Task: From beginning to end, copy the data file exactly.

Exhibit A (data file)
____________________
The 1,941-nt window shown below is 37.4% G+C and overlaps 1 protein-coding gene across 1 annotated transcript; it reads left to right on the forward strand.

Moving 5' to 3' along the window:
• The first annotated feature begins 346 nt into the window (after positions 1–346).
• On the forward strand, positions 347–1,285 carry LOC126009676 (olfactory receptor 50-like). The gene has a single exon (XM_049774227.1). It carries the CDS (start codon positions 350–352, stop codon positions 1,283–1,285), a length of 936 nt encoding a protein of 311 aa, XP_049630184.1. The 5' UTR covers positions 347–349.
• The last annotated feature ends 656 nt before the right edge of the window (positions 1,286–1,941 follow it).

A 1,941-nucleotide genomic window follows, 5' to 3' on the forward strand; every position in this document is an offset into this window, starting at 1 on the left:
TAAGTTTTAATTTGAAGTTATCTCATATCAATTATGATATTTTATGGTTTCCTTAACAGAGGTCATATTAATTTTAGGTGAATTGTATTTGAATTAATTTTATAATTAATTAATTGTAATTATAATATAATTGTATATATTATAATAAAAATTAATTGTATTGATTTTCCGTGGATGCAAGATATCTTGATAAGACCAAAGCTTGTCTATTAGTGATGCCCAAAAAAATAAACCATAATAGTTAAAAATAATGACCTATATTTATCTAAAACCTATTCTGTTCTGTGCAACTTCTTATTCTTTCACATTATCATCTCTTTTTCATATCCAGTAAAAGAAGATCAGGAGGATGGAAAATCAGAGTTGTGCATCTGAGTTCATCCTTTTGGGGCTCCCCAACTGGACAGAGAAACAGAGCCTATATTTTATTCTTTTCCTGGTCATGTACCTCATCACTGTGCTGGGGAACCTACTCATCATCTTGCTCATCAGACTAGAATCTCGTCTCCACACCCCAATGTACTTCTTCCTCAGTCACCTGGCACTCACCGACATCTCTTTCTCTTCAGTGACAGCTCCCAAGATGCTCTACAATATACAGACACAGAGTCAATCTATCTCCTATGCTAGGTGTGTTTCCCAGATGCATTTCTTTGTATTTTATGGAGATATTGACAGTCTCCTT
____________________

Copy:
The 1,941-nt window shown below is 37.4% G+C and overlaps 1 protein-coding gene across 1 annotated transcript; it reads left to right on the forward strand.

Moving 5' to 3' along the window:
• The first annotated feature begins 346 nt into the window (after positions 1–346).
• On the forward strand, positions 347–1,285 carry LOC126009676 (olfactory receptor 50-like). The gene has a single exon (XM_049774227.1). It carries the CDS (start codon positions 350–352, stop codon positions 1,283–1,285), a length of 936 nt encoding a protein of 311 aa, XP_049630184.1. The 5' UTR covers positions 347–349.
• The last annotated feature ends 656 nt before the right edge of the window (positions 1,286–1,941 follow it).

A 1,941-nucleotide genomic window follows, 5' to 3' on the forward strand; every position in this document is an offset into this window, starting at 1 on the left:
TAAGTTTTAATTTGAAGTTATCTCATATCAATTATGATATTTTATGGTTTCCTTAACAGAGGTCATATTAATTTTAGGTGAATTGTATTTGAATTAATTTTATAATTAATTAATTGTAATTATAATATAATTGTATATATTATAATAAAAATTAATTGTATTGATTTTCCGTGGATGCAAGATATCTTGATAAGACCAAAGCTTGTCTATTAGTGATGCCCAAAAAAATAAACCATAATAGTTAAAAATAATGACCTATATTTATCTAAAACCTATTCTGTTCTGTGCAACTTCTTATTCTTTCACATTATCATCTCTTTTTCATATCCAGTAAAAGAAGATCAGGAGGATGGAAAATCAGAGTTGTGCATCTGAGTTCATCCTTTTGGGGCTCCCCAACTGGACAGAGAAACAGAGCCTATATTTTATTCTTTTCCTGGTCATGTACCTCATCACTGTGCTGGGGAACCTACTCATCATCTTGCTCATCAGACTAGAATCTCGTCTCCACACCCCAATGTACTTCTTCCTCAGTCACCTGGCACTCACCGACATCTCTTTCTCTTCAGTGACAGCTCCCAAGATGCTCTACAATATACAGACACAGAGTCAATCTATCTCCTATGCTAGGTGTGTTTCCCAGATGCATTTCTTTGTATTTTATGGAGATATTGACAGTCTCCTT